A Daughter of the sun god Re, sister of Sekhmet the Lion Goddess, and the Wife of Ptah. She embodies the creator/nurturer/destroyer aspect of the triple goddess [life, death rebirth] Up until 1000 B.C. Bast was a lioness goddess, but began to be depicted as a cat or a woman with a cat's head. As she was a goddess of fertility, there was sometimes kittens at her feet.

The Bubastis
Geb (taking his phallus in his mouth) under an ithphallyic male sky god and Nut with a snake-headed god under her
Bubastis was made famous by the traveler Herodotus in the 4th century BCE, when he described in his annals one of the festivals that takes place in honor of Bastet. Excavations in the ruins of Tell-Basta  which is the former Bubastis have yielded many discoveries, including a graveyard with mummified holy cats.
"When the people are on their way to Bubastis, they go by river, a great number in every boat, men and women together. Some of the women make a noise with rattles, others play flutes all the way, while the rest of the women, and the men, sing and clap their hands. As they travel by river to Bubastis, whenever they come near any other town they bring their boat near the bank; then some of the women do as I have said, while some shout mockery of the women of the town; others dance, and others stand up and lift their skirts. They do this whenever they come alongside any riverside town. But when they have reached Bubastis, they make a festival with great sacrifices, and more wine is drunk at this feast than in the whole year besides. It is customary for men and women (but not children) to assemble there to the number of seven hundred thousand, as the people of the place say. "

    -- Herodotus, Histories Book II Chap 60

Is it Bast or Bastet? 

 The confusion in the pronunciation runs deeper than one might think. Firstly, in many cases, the Egyptians did not record vowel sounds--so you might here "Bast" pronounced "BOST" or even "BIST".  We don't really know what the vowel sound was between the "B" and the "ST" sounds.  Secondly, the name "Bastet" has been used because the Egyptians used an extra "T" mark to distinguish a female rather than male personage.  

No life-size -or greater - representations of Bast, in any form, have survived intact, although a great many smaller bronzes and statues have been recovered and can now be seen in museums around the world. But this does not necessarily mean that larger statues didn't exist. In his 'Histories', Herodotus wrote that a statue of the Goddess existed in the main temple shrine at Bubastis, but gives no detailed description of her.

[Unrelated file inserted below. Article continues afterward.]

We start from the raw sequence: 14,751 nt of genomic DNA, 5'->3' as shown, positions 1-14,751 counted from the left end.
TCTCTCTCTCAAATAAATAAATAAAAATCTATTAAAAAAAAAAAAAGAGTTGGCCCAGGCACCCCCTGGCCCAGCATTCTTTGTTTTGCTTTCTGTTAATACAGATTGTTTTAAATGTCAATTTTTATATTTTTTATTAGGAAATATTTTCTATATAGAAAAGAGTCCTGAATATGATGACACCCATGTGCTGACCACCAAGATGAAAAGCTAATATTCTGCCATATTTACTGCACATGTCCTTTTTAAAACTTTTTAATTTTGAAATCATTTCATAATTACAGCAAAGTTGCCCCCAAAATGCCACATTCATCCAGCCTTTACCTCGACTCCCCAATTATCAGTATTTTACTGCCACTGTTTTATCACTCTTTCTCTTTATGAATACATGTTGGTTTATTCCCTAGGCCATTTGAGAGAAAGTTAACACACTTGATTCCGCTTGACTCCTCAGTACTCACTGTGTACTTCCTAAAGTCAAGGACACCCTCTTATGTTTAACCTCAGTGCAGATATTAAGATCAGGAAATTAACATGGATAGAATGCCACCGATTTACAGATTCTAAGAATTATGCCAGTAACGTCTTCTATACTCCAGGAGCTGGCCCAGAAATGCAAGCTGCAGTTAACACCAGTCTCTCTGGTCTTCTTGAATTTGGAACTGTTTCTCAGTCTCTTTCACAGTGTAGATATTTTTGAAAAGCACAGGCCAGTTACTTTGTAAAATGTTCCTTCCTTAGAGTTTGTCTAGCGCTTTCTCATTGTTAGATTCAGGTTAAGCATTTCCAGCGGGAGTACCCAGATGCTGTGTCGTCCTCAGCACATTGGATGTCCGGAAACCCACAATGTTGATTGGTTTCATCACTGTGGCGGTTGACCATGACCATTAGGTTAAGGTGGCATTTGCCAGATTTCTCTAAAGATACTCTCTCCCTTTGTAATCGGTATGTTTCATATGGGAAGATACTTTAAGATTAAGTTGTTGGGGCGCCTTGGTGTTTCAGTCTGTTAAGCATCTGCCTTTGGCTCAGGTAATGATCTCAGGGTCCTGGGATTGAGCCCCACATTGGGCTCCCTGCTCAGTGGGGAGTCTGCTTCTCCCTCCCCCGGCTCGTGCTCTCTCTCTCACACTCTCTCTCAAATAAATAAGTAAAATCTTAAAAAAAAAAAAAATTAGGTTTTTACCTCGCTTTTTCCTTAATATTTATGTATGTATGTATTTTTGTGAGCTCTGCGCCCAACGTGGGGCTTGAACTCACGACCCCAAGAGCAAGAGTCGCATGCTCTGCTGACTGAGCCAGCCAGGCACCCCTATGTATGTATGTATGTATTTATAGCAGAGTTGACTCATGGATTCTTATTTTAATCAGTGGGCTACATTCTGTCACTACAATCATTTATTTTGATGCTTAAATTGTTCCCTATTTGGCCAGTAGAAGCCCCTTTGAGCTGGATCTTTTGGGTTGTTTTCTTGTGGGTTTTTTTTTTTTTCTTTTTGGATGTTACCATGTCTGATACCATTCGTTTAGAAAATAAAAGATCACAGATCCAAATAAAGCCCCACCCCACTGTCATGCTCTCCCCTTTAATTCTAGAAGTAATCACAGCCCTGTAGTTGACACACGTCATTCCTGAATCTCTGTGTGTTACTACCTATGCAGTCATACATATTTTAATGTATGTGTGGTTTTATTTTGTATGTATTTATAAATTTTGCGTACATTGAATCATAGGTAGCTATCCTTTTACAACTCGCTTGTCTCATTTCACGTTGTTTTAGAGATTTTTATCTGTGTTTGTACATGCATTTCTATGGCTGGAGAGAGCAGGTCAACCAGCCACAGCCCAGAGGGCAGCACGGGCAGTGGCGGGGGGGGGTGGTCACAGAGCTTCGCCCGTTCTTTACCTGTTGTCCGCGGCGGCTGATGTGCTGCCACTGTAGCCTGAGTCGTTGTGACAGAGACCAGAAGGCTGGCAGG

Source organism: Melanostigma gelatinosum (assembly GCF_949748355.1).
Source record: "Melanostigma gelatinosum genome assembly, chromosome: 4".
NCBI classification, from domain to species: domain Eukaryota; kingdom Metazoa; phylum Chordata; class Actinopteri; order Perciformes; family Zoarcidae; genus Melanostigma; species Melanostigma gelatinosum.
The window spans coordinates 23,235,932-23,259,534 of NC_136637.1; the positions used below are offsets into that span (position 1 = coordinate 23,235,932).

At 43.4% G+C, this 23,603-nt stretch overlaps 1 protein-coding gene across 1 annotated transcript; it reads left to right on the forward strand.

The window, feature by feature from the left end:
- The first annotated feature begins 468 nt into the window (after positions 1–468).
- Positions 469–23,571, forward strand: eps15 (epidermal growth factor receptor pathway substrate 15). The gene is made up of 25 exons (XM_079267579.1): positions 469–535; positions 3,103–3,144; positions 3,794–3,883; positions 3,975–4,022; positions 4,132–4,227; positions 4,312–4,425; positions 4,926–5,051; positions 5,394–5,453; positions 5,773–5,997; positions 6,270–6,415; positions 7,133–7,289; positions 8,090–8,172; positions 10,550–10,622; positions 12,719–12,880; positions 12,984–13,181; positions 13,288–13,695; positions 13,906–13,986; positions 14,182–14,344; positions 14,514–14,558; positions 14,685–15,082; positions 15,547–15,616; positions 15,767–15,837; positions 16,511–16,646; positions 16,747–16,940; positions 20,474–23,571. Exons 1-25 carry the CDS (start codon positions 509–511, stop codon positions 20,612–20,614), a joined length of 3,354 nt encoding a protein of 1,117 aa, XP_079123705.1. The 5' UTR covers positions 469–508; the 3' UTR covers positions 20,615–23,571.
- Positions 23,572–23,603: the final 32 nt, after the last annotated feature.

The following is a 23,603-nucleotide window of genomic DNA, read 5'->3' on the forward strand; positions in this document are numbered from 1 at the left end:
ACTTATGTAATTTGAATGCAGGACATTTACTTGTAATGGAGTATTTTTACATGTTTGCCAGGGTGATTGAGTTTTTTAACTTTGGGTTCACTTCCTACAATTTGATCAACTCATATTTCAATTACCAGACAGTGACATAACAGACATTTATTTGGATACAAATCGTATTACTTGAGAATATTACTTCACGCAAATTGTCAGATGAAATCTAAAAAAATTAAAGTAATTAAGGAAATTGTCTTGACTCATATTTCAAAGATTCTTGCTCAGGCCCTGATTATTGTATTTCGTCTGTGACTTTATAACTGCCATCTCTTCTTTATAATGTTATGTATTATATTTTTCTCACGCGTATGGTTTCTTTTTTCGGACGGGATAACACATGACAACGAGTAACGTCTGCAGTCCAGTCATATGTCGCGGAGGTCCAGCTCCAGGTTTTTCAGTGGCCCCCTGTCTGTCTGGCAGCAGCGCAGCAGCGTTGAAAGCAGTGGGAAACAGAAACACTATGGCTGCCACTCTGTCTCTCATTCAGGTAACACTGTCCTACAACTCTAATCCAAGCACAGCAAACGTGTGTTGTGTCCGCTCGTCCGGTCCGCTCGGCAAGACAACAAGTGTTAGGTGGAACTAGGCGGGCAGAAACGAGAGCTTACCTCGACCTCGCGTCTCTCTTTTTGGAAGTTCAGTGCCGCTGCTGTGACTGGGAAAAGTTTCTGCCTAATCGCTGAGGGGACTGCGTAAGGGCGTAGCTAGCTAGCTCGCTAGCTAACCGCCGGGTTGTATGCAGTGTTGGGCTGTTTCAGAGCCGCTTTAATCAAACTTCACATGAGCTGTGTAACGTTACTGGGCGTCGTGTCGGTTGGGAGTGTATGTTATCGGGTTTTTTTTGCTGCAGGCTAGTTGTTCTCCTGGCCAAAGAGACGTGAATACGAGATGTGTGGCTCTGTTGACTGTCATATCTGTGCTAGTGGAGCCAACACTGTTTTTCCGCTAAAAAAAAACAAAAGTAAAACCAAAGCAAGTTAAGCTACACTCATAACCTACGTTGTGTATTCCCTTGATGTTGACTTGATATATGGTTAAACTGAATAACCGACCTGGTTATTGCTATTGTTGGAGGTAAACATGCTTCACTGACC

Today, no shrines or temples remain of Bast in Egypt; even Bubastis was mostly ruins by the time Naville got around to it.

There is a "Portal of Bast" on the Giza Plateau (fittingly, near the Sphinx), and statues have been discovered showing Khaefre accompanied by Her.

A painting of Bast is present within the tomb of Nefertari at Abu Simbel, and dozens of bronze statues dating from the Late Period have been discovered amidst the cat cemetery found at Per-Bast.


The Greeks equated Bastet with Diana and Artemis and attempted to incorporate her into the Isis and Osiris central myth as their daughter but the Egyptians never went along

Sekmut: warrior goddess

Lionheaded Goddess, she who is the scorching power of the Sun, defender of the Divine Order and the daughter of RE


As Lower Egypt had been conquered by Upper Egypt, Sekhmet was seen as the more powerful of the two warrior goddesses, the other, Bast, being the similar warrior goddess of Lower Egypt.

In the myth, Sekhmet's blood-lust was not quelled at the end of battle and led to her destroying almost all of humanity, so Ra tricked her by turning the Nile red like blood (the Nile turns red every year when filled with silt during inundation) so that Sekhmet would drink it. However, the red liquid was not blood, but beer mixed with pomegranate juice so that it resembled blood, making her so drunk that she gave up slaughter and became an aspect of the gentle Hathor.

An annual festival commemorating this mythical event was held at the beginning of the year, a festival of intoxication, the Egyptians danced and played music to soothe the wildness of the goddess and drank great quantities of beer ritually to imitate the extreme drunkenness that stopped the wrath of the goddess—when she almost destroyed humankind.

Pacifying the destroyer aspect of the goddess  through the Carnaval spirit
Egypt (Karnak, temple of Mut), New Kingdom, Dynasty 18, reign of Amenhotep III, 1390-1353 B.C.Stone; Granodiorite
Ancient Egyptians identified the lion-headed goddess Sekhmet (her name means “The Powerful One”) with tempestuous weather, scorching heat, pestilence, and war. Priests constantly strove to calm her destructive and unpredictable nature with ceremonies and offerings. Sekhmet was believed to be especially threatening at the time of New Year (mid-July), for if she was not pacified, the Nile might not rise, the new year could not begin, and the cycle of life would cease. This image of the goddess, brought to Boston from Egypt in 1835, is probably one of 730 erected by King Amenhotep III in the temple precinct of the goddess Mut, Sekhmet’s pacified alter-ego.

According to myth, the bloodthirsty Sekhmet nearly destroyed all humans, but the sun god Re tricked her into drinking mass quantities of ochre-colored beer, thinking it was blood. Once Sekhmet passed out, she was transformed into a kinder, gentler goddess named Hathor, and humanity was saved.

Bast  and Sekhmet were connected to Hathor, , Tefnut, Atum (her father) and Mut. It was only in the New Kingdom that she gained the head of a house cat and became a much more 'friendly' goddess, though though the lion-headed warrior woman image remained. As with Hathor, Bast is often seen carrying the sistrum rhythm instrument.

Even from very old times, as protector, Bast was seen as the fierce flame of the sun who burned the deceased should they fail one of the many tests in the underworld.

Some of Bast's festivals included the 'Procession of Bast',

'Bast appears to Ra', the 'Festival of Bast', 'Bast Goes Forth from Bubastis' and 'Bast guards the Two Lands'. There was even a 'Festival of Hathor and Bast', showing the connection between the two goddesses.

Egypt is given credit as the breeder of the first domestic cats from Africa who likely made good companions to the large grain stores which needed to be protected from mice.

Beer, made from fermented barley bread, was the drink of choice for the festival of drunkenness as celebrated at the Temple of Mut.